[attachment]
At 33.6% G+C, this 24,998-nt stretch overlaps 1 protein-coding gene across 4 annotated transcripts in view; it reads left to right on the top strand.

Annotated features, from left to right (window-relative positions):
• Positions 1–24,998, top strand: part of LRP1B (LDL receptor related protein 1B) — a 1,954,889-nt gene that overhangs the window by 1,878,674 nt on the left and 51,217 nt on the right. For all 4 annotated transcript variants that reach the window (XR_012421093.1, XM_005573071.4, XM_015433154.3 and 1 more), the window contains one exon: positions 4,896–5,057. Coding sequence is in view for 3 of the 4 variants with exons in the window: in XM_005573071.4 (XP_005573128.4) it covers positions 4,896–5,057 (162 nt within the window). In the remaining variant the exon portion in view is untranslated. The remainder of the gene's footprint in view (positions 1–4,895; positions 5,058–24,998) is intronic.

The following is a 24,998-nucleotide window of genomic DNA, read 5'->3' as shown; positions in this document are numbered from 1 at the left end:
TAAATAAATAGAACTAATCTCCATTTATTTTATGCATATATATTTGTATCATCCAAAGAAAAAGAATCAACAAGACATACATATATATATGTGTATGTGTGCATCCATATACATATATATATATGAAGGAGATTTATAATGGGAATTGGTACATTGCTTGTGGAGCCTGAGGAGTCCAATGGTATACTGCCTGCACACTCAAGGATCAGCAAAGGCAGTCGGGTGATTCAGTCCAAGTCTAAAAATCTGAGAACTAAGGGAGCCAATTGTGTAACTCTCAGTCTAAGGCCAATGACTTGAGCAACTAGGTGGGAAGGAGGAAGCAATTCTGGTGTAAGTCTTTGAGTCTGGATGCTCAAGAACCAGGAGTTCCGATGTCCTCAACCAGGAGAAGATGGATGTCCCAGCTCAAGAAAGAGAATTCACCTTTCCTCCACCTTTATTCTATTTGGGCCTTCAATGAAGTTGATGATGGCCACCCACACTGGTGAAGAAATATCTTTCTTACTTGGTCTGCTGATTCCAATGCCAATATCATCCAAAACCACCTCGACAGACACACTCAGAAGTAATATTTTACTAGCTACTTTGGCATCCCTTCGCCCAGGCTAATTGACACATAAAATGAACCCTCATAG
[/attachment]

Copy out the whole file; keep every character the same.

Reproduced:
At 33.6% G+C, this 24,998-nt stretch overlaps 1 protein-coding gene across 4 annotated transcripts in view; it reads left to right on the top strand.

Annotated features, from left to right (window-relative positions):
• Positions 1–24,998, top strand: part of LRP1B (LDL receptor related protein 1B) — a 1,954,889-nt gene that overhangs the window by 1,878,674 nt on the left and 51,217 nt on the right. For all 4 annotated transcript variants that reach the window (XR_012421093.1, XM_005573071.4, XM_015433154.3 and 1 more), the window contains one exon: positions 4,896–5,057. Coding sequence is in view for 3 of the 4 variants with exons in the window: in XM_005573071.4 (XP_005573128.4) it covers positions 4,896–5,057 (162 nt within the window). In the remaining variant the exon portion in view is untranslated. The remainder of the gene's footprint in view (positions 1–4,895; positions 5,058–24,998) is intronic.

The following is a 24,998-nucleotide window of genomic DNA, read 5'->3' as shown; positions in this document are numbered from 1 at the left end:
TAAATAAATAGAACTAATCTCCATTTATTTTATGCATATATATTTGTATCATCCAAAGAAAAAGAATCAACAAGACATACATATATATATGTGTATGTGTGCATCCATATACATATATATATATGAAGGAGATTTATAATGGGAATTGGTACATTGCTTGTGGAGCCTGAGGAGTCCAATGGTATACTGCCTGCACACTCAAGGATCAGCAAAGGCAGTCGGGTGATTCAGTCCAAGTCTAAAAATCTGAGAACTAAGGGAGCCAATTGTGTAACTCTCAGTCTAAGGCCAATGACTTGAGCAACTAGGTGGGAAGGAGGAAGCAATTCTGGTGTAAGTCTTTGAGTCTGGATGCTCAAGAACCAGGAGTTCCGATGTCCTCAACCAGGAGAAGATGGATGTCCCAGCTCAAGAAAGAGAATTCACCTTTCCTCCACCTTTATTCTATTTGGGCCTTCAATGAAGTTGATGATGGCCACCCACACTGGTGAAGAAATATCTTTCTTACTTGGTCTGCTGATTCCAATGCCAATATCATCCAAAACCACCTCGACAGACACACTCAGAAGTAATATTTTACTAGCTACTTTGGCATCCCTTCGCCCAGGCTAATTGACACATAAAATGAACCCTCATAG